5 Reasons for Business Owners to Share Their Workload & Responsibility

5 Reasons for Business Owners to Share Their Workload & Responsibility

manage_your_loadNew business owners are like new parents. They are afraid to leave “the baby” in the hands of another no matter how trustworthy that person may be. Sure, Grandma has a lot of experience having raised four children of her own . . . but this is “my child! And, no one can take care of it better than me!”

New bakery owners are equally as headstrong and possessive of their business. Many will find themselves there morning, noon and night. Not because they have to be, but because they are approaching each job in the bakery with the attitude of: “No one can do this better than me.” Faith in your abilities and determination to get the job done are great qualities. Business owners need that determination, right? So why is this a bad thing?

Here Are Five Reasons For Business Owners To Share Their Workload:

1) You Can’t Do It All And Do It All Well.

You can’t clone yourself, and you can’t be everyplace at once. But, you feel like you should be and find yourself “job hopping” through your own business. You move from position to position, stand over the shoulders of employees and jump into work that wasn’t even on the radar . . . realizing at the end of the day that there are several things on your own “must do” list that are half done or worse, not even started. Instead, train your employees and get out of the way. Don’t just give them the workload, give them the responsibility for the workload.

2) You’re Risking Your Long-Term Success.

No matter how hard we wish otherwise, there are still only 24 hours in a day. If you spend your time doing the jobs that others should be accomplishing, you will never get to the jobs that ONLY YOU can do. Many owners will say, “I want to show my employees that I’m not above doing any job.” This just means you want your employees to respect you and there’s nothing wrong with that. But, if you spend your time bagging bread, rotating inventory on the shelves and slicing tomatoes, who is going to work on growing the business? Or controlling costs? Or the next marketing campaign or event you could participate in? Or spend time with the next contact who could bring in more business? Those are the jobs that fall to the business owner and are where you should be spending your time. Your team will respect that kind of leadership, knowing they’re part of a thriving, growing business.

David_Allen_Quote_You_Cant_Do_Everything3) If You Try To Do It All, Then Your Best Employees Can’t Contribute.

No, your employees are not going to do everything exactly as you would. (Sorry, still no clones…) But that doesn’t mean they don’t have solid ideas that could improve your business, whether it is creating the next great product or a new way to handle a tedious task. If you’ve trained them and given them the responsibility to be the best at their jobs, you should expect ideas, feedback and improvements. That’s what it means to give someone more than just the workload. Embrace contributions by your employees, even if you can’t implement them all. Employees who feel their work matters are happier, and that is conveyed to every customer who walks in your door.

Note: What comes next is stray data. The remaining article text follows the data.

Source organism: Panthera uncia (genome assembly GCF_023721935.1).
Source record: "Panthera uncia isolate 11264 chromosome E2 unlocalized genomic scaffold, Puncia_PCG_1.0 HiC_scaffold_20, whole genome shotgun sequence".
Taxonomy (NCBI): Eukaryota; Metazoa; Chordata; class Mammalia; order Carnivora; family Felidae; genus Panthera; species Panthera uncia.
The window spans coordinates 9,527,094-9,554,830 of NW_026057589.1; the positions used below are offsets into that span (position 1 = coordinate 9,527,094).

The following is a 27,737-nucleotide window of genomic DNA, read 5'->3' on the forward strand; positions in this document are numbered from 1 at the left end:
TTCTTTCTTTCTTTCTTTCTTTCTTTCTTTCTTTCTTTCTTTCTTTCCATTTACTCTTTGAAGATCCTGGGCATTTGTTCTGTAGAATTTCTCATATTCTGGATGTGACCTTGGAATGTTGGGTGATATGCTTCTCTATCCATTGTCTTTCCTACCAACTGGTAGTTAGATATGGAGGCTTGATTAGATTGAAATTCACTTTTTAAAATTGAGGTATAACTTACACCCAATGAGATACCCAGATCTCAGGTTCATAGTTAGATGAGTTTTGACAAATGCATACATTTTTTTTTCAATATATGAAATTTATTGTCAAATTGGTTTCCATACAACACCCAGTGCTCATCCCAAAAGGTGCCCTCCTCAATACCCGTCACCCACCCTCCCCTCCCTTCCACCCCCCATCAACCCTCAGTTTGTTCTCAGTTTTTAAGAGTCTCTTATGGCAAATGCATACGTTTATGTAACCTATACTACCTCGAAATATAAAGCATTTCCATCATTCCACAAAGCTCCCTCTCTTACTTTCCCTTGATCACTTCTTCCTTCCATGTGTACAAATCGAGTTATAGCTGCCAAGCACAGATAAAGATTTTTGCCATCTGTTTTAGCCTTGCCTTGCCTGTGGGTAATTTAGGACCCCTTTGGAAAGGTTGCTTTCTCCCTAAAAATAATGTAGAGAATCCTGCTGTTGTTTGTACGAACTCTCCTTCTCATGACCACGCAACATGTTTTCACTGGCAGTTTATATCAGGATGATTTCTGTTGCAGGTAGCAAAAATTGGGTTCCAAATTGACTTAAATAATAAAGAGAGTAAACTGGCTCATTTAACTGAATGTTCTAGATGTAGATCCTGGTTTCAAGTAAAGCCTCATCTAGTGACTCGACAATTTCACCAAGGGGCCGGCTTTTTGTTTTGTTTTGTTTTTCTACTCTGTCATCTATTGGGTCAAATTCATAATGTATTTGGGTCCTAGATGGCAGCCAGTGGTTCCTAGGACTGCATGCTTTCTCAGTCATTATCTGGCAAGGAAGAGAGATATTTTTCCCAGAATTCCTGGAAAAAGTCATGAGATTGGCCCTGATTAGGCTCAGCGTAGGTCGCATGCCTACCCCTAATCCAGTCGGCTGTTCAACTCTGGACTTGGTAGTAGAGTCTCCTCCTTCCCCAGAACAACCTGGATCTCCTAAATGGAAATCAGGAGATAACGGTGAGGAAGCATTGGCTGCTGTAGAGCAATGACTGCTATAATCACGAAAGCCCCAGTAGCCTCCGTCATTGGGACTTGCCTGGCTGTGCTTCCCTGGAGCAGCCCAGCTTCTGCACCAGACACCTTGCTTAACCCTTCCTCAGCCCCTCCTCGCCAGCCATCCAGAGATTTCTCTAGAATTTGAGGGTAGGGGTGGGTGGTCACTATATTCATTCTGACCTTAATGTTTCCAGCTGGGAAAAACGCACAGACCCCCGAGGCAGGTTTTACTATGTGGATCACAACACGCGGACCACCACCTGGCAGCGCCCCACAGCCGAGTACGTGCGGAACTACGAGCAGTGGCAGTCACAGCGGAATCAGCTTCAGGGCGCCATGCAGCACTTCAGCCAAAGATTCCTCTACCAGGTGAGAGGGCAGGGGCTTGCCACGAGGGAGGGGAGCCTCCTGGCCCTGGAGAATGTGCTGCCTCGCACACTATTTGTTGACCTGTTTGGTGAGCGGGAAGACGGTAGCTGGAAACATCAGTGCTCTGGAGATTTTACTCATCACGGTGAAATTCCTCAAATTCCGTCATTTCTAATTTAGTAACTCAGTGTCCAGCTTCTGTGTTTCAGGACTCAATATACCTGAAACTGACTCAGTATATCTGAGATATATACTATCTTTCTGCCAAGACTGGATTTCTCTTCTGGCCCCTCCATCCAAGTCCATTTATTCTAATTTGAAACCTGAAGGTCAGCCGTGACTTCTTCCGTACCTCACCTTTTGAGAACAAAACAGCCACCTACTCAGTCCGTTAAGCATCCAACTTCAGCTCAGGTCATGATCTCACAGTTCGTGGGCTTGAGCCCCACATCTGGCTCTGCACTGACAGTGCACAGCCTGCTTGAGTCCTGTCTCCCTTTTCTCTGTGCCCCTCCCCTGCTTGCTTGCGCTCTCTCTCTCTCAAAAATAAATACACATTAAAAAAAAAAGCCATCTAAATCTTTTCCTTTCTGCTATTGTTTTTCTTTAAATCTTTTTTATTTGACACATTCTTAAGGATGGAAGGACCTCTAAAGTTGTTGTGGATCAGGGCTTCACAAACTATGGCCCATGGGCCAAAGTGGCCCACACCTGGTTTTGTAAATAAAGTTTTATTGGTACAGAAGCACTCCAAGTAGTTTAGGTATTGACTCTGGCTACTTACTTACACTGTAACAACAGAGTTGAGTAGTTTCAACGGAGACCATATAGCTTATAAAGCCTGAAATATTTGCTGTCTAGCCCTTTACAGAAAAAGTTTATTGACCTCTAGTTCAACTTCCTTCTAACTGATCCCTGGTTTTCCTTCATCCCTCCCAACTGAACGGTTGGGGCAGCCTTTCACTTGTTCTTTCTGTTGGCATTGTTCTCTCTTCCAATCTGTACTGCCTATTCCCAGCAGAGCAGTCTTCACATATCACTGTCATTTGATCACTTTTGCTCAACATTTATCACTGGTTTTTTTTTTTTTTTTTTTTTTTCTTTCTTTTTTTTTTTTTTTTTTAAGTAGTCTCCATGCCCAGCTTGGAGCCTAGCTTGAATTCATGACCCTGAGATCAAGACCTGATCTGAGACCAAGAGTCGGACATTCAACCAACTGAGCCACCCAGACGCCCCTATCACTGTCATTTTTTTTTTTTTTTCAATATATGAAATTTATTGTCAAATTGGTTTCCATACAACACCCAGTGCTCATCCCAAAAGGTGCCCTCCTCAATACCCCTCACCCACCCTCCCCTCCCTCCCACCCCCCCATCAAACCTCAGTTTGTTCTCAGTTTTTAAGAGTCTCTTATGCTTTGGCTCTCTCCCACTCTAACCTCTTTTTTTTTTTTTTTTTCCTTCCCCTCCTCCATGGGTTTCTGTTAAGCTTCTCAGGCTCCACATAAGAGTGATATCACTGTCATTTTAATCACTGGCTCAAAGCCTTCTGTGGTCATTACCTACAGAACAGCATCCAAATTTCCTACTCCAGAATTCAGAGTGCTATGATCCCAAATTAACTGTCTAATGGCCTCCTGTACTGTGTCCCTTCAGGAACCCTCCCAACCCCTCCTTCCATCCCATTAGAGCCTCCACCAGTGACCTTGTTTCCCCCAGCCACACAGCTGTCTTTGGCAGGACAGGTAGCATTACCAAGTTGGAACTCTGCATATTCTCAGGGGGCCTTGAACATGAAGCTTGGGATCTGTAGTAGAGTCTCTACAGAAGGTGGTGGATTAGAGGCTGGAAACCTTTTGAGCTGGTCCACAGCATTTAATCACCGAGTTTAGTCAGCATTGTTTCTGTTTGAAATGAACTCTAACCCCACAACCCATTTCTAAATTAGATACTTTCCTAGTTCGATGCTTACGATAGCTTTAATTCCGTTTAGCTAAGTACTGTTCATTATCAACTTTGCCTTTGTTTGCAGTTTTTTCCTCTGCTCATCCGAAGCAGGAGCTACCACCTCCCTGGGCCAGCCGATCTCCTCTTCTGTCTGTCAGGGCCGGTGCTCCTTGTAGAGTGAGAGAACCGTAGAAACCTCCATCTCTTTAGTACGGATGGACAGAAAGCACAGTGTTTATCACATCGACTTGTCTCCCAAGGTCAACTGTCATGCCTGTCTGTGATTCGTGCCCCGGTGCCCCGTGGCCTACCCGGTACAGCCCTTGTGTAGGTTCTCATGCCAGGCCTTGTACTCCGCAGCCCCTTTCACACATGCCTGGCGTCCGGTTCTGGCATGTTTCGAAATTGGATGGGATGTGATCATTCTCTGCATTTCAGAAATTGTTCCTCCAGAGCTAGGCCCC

4) You Need A Team That Supports Your Growth.

You can’t be everyplace at once in one business. Imagine trying to do it for two! You set out with a plan to grow your business to its maximum potential, and you may have considered additional locations for the future. The longer you keep too many unnecessary jobs in your own hands, the longer those goals will take. Think of your employees as a team. No, they won’t all stay on the roster. But developing employees that are willing, able and encouraged to take on responsibilities could be the difference in whether or not you can increase your business or expand. Having that kind of stability and drive on your team matters. Many of our current bakery owners began as employees in our stores, partnered with owners to open a location and eventually bought or built their own stores.

5) You Need A Life Outside Of Your Business.

If you bury yourself too deeply in your business, you may eventually grow to resent your own dream because you feel it doesn’t allow you to have a home life. In actuality, it isn’t the business, it’s you! You have to be willing to “leave the baby” by trusting the team you’ve built and trained. In the same way that having happy employees is picked up by your customers, having an owner that is tired, stressed or frazzled from lack of relaxation causes a ripple effect through the entire business. Putting someone else in charge is the ultimate act of trust and confidence, not only in the team but in your own ability to lead and train. Getting out of your business gives you time to unwind and gives your team a chance to shine.

Breaking the Pattern

Breaking the pattern of “I can do it all” is never easy for a lot of personality types. But it is necessary for success. Instead of standing over your employees and juggling positions day after day, put your efforts up front. Utilize your skills to train your team and give employees the responsibility for the jobs you’ve hired them to do so you can do the owner’s job – managing and growing the business.

At Great Harvest, we train you to manage and grow your own strong and exciting bakery business.

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